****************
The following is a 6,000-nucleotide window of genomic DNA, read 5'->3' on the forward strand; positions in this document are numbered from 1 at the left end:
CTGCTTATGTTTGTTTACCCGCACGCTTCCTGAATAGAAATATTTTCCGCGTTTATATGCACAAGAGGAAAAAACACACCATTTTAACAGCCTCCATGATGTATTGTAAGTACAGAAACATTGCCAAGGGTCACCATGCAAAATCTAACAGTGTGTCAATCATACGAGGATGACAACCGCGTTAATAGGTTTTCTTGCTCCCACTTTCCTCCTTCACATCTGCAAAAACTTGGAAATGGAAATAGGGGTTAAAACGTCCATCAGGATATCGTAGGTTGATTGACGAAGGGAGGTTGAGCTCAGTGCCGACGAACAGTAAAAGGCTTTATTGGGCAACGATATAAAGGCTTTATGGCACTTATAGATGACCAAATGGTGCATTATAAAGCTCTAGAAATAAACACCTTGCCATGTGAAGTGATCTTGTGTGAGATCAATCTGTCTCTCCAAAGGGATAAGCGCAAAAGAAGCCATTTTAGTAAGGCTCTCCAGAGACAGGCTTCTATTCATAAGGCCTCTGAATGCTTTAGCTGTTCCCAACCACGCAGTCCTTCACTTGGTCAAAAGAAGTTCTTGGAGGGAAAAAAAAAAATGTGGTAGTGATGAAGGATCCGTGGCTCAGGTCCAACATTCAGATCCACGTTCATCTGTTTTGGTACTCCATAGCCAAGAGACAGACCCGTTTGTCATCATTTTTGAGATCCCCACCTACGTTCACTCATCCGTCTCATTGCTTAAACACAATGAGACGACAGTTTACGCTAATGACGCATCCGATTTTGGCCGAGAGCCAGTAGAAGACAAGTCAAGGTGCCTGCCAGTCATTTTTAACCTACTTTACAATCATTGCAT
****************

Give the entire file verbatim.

The following is a 6,000-nucleotide window of genomic DNA, read 5'->3' on the forward strand; positions in this document are numbered from 1 at the left end:
CTGCTTATGTTTGTTTACCCGCACGCTTCCTGAATAGAAATATTTTCCGCGTTTATATGCACAAGAGGAAAAAACACACCATTTTAACAGCCTCCATGATGTATTGTAAGTACAGAAACATTGCCAAGGGTCACCATGCAAAATCTAACAGTGTGTCAATCATACGAGGATGACAACCGCGTTAATAGGTTTTCTTGCTCCCACTTTCCTCCTTCACATCTGCAAAAACTTGGAAATGGAAATAGGGGTTAAAACGTCCATCAGGATATCGTAGGTTGATTGACGAAGGGAGGTTGAGCTCAGTGCCGACGAACAGTAAAAGGCTTTATTGGGCAACGATATAAAGGCTTTATGGCACTTATAGATGACCAAATGGTGCATTATAAAGCTCTAGAAATAAACACCTTGCCATGTGAAGTGATCTTGTGTGAGATCAATCTGTCTCTCCAAAGGGATAAGCGCAAAAGAAGCCATTTTAGTAAGGCTCTCCAGAGACAGGCTTCTATTCATAAGGCCTCTGAATGCTTTAGCTGTTCCCAACCACGCAGTCCTTCACTTGGTCAAAAGAAGTTCTTGGAGGGAAAAAAAAAAATGTGGTAGTGATGAAGGATCCGTGGCTCAGGTCCAACATTCAGATCCACGTTCATCTGTTTTGGTACTCCATAGCCAAGAGACAGACCCGTTTGTCATCATTTTTGAGATCCCCACCTACGTTCACTCATCCGTCTCATTGCTTAAACACAATGAGACGACAGTTTACGCTAATGACGCATCCGATTTTGGCCGAGAGCCAGTAGAAGACAAGTCAAGGTGCCTGCCAGTCATTTTTAACCTACTTTACAATCATTGCAT